5. Exercise (ECE): Antecedent based physical exertion to reduce interfering behaviors or increase appropriate behaviors. Making an exuberant student your "helper" in order to get him up and moving just kinda seems intuitive doesn't it? Holding open the door, handing out materials, and removing visual icons from our felt board are all activities which have worked for me. 

6. Extinction (EXT): Removal of existing reinforcement in order to reduce an interfering behavior. Ok, full disclosure. I'm all about positive reinforcement but for a behavior which CANNOT be ignored I have been known to remove punch cards for the remainder of the session or withhold hand stamps (gasp!) A few minutes away from a reinforcing activity is another behavior management tool I keep in my back pocket when necessary. 

7. Functional Behavior Analysis (FBA): Systematic protocol designed to identify contingencies that maintain an interfering behavior. In my district true FBAs are performed by a behaviorist, but we can help by observing and taking note of what happens immediately before a behavior in order to understand the function it is trying to communicate (e.g., attention, obtaining a desired item, protesting, escape).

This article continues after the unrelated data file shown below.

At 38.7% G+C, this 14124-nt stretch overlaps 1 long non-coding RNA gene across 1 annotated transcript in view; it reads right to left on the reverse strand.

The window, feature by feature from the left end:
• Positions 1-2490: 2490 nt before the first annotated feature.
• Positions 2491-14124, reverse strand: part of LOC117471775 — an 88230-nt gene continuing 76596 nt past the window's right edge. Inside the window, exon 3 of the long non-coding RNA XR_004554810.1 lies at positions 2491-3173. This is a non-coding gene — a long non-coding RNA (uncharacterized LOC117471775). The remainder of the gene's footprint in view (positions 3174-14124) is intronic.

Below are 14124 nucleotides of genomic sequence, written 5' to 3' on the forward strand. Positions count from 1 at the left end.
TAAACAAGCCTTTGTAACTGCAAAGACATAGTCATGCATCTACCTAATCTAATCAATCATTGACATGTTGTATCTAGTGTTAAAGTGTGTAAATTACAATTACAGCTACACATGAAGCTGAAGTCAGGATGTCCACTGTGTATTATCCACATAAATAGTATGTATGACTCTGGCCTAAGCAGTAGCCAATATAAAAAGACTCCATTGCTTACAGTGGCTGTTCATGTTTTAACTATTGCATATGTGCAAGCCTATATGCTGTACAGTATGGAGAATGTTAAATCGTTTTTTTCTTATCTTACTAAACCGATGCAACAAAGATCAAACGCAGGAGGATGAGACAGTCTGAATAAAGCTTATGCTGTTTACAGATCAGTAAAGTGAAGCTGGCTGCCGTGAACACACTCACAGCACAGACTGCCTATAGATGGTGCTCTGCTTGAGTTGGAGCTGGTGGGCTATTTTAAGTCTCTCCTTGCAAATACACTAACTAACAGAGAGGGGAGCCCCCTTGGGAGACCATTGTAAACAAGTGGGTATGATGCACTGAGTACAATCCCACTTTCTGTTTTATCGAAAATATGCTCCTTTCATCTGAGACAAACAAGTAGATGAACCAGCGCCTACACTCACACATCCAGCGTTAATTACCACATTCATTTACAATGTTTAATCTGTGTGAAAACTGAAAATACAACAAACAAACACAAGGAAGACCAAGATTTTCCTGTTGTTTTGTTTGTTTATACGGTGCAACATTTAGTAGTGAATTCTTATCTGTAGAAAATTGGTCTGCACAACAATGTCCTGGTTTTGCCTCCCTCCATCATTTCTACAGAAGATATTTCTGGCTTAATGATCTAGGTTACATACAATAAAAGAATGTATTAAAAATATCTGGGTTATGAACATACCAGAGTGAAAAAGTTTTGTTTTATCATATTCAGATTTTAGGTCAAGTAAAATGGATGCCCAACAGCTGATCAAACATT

8. Functional Communication Training (FCT): Replacement of an interfering behavior with communication that accomplishes the same function. Helping a child make this connection might be the most gratifying experience for an SLP. I mean this is what it's all about! Especially with our little ones, I think we can safely say FCT is our JAM! 

9. Modeling (MD): Demonstration of a desired behavior that results in acquisition through learned imitationAnother one we use MANY times a day. And I'm not just talking giving an example before an activity. As SLPs we understand how powerful peer modeling can be. This is one of the benefits of mixed therapy groups. One child's area of difficulty may be another's strength, creating opportunities for them to learn from each other. 




10. Naturalistic Intervention (NI): Intervention strategies that occur with the learner's typical settings and routines. In other words . . . Push-In. Another EBP we SLPs utilize on a regular basis.